Graduation ceremonies reflect how life marches on. For the students receiving their diplomas and degrees, graduation is a culmination of the majority of their lives' work.

For adults attending a ceremony, graduations mark the years, of how quickly time passes: How can so-and-so already be graduating high school or college? She was just riding bicycles and playing with dolls. How can 10, 20, 30, 40 years already have passed since my graduation? Where has the time gone?

Graduates, for you, your graduation has taken a lifetime. For the old adults in the audience, the time it took for you to graduate seemed to fly by. So, forgive us when we seem corny or overly sentimental at graduations. We are happy for you and a little sad for ourselves at how quickly time passes. But you too will understand this sooner than you think.

Forty years have passed since my high school graduation. Twenty-two years longer than most 18-year-old high school graduates have been alive. That sounds like a long time. A lot has happened since I graduated high school and college and, depending on the day, it seems like a long time to me, too. But, more often than not, it doesn’t seem very long at all. Give it a couple decades, graduates, and you will know what I mean.

Just remember: Learning doesn't stop with the mortar boards, diplomas and degrees. So, here are a few thoughts for the graduating class of 2022.

Again, time passes quickly. Though it doesn't sound possible now, before you know it, you will be returning for your 20th class reunion. Choose how you spend the next 20 years wisely.

Be ready for a multitude of adventures, experiences and mistakes. Adventures shape experiences and some experiences will be mistakes. Learn from them all. Seek adventure, remember the experiences and forgive yourself the mistakes.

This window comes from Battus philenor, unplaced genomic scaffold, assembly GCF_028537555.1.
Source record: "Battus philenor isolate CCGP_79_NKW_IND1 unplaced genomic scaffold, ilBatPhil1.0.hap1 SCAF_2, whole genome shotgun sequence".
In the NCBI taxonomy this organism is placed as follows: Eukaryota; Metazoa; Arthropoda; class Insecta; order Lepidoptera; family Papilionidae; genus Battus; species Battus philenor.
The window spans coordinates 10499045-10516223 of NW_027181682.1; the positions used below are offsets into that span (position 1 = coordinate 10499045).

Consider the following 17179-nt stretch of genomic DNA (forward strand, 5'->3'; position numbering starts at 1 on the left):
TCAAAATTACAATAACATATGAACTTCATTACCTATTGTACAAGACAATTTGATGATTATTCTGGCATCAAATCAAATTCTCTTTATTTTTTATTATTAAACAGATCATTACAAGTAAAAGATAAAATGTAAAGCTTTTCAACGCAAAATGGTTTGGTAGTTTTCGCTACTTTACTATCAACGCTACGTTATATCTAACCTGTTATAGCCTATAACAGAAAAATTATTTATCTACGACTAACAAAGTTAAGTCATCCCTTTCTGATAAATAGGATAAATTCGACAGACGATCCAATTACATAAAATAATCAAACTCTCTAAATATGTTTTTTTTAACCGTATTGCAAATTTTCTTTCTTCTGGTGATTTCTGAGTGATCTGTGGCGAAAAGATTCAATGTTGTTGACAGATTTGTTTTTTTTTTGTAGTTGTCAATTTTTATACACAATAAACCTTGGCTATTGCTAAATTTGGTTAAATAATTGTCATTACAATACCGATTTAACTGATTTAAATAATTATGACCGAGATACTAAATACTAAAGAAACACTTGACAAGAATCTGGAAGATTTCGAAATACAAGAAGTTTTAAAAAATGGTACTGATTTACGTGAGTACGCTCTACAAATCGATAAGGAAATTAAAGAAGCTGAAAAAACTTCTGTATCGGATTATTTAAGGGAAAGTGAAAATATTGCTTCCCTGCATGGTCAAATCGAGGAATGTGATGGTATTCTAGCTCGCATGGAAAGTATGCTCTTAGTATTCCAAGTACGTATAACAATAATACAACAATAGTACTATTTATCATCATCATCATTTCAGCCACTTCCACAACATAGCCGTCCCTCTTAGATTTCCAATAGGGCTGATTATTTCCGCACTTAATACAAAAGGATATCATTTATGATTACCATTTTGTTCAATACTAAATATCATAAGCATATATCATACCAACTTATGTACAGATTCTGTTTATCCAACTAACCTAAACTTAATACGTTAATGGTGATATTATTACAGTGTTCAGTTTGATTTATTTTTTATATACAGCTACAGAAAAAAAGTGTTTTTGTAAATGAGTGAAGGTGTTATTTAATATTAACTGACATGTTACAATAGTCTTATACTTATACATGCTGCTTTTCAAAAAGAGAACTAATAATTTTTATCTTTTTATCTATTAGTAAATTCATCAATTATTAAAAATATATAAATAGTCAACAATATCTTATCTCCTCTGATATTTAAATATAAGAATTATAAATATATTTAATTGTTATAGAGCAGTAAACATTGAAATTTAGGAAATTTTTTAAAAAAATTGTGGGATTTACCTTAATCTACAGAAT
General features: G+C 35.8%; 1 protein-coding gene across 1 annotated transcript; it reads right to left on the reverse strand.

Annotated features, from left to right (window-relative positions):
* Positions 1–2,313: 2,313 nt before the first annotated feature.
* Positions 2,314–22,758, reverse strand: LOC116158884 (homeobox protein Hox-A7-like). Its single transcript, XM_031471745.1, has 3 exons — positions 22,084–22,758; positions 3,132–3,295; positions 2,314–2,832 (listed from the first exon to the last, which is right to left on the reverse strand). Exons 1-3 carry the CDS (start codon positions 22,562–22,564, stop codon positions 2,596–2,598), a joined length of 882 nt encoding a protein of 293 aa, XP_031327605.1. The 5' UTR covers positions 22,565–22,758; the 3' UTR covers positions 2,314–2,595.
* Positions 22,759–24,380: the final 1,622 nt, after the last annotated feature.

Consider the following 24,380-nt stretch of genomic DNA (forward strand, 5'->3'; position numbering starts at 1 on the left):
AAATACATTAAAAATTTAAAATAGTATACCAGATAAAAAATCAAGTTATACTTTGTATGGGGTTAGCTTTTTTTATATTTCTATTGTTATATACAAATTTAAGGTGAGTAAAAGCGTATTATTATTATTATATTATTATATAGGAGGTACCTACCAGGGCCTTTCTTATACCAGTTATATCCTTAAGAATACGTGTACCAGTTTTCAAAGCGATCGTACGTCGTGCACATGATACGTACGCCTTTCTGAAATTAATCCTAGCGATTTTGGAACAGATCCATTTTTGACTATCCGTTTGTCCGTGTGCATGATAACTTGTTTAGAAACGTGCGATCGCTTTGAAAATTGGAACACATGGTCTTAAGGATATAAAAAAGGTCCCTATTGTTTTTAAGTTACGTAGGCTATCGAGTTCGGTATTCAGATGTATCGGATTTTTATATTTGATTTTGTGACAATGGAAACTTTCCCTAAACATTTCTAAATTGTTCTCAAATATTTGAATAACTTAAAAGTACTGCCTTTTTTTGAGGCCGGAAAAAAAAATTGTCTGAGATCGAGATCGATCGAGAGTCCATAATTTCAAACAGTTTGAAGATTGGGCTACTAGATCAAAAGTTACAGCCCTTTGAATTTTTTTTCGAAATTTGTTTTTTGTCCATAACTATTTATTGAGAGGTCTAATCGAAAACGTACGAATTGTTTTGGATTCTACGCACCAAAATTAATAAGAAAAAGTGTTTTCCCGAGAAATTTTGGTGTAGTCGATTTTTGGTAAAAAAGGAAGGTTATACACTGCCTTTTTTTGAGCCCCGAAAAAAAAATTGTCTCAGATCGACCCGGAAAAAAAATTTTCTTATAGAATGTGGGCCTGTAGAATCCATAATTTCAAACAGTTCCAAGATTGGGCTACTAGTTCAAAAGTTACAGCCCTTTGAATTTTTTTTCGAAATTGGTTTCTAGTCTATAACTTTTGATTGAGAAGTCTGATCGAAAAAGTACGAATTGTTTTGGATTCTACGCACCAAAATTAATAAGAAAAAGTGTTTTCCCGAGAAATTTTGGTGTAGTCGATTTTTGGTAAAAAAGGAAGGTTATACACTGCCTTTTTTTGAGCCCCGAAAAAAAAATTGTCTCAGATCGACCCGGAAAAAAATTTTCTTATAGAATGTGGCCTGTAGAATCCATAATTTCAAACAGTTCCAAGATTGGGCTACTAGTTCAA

There are no schedules. It is never too late to start something new or to begin again. That said, if a person wants to pursue a master's degree or a doctorate after earning a bachelor's degree, one should pursue it immediately, if it is affordable. Many people graduate college with plans of returning for a higher degree. Yet, once in the working world, the degree of difficulty rises for returning for a master's degree, a doctorate, etc., as one becomes more involved in the challenges of a career, paying for a car, paying rent or a mortgage, getting married, having children, etc.

Always be a student in life. Pursue interests no matter your age. Lessons don't end because school is finished and neither should the pursuit of learning.

As the next few years pass, you may be surprised at how much your parents' advice actually makes sense.

In work, find something you love and do it well. You may not become monetarily wealthy, but you may make a living at it and be happier for it.

Do not be afraid to dream big and pursue those dreams. However, find some simple pleasures in life too. Simple pleasures can be anything from a hot bath to clean socks to a good night's sleep to a chocolate bar covered in peanut butter. Sometimes, big dreams have a tendency to disappoint. Simple pleasures are more reliable.

Make plans even though plans often fall apart. Still, the better you plan, the more you will be prepared when things do fall apart.

Set goals but enjoy the trip in attaining those goals.

Don't be a label. Think for yourself.

If you find yourself moving from town to town, thinking there is nothing to do in any of the towns, take a look at your life and yourself instead of criticizing the town.

Roam the earth or stay home. Either way, with an open mind and open eyes, the world will come to you.

Know yourself but be ready for change.

And everything changes: From your looks to your situation to your relationships to your job, everything.

Make choices you will not regret. And when you do make some regretful choices still don't regret them. Once something has passed, it has happened. Regretting something won't change it. Think of regret as recognition to help you avoid repeating a situation or action in the future.

Dean Poling is an editor with The Valdosta Daily Times and editor of The Tifton Gazette.

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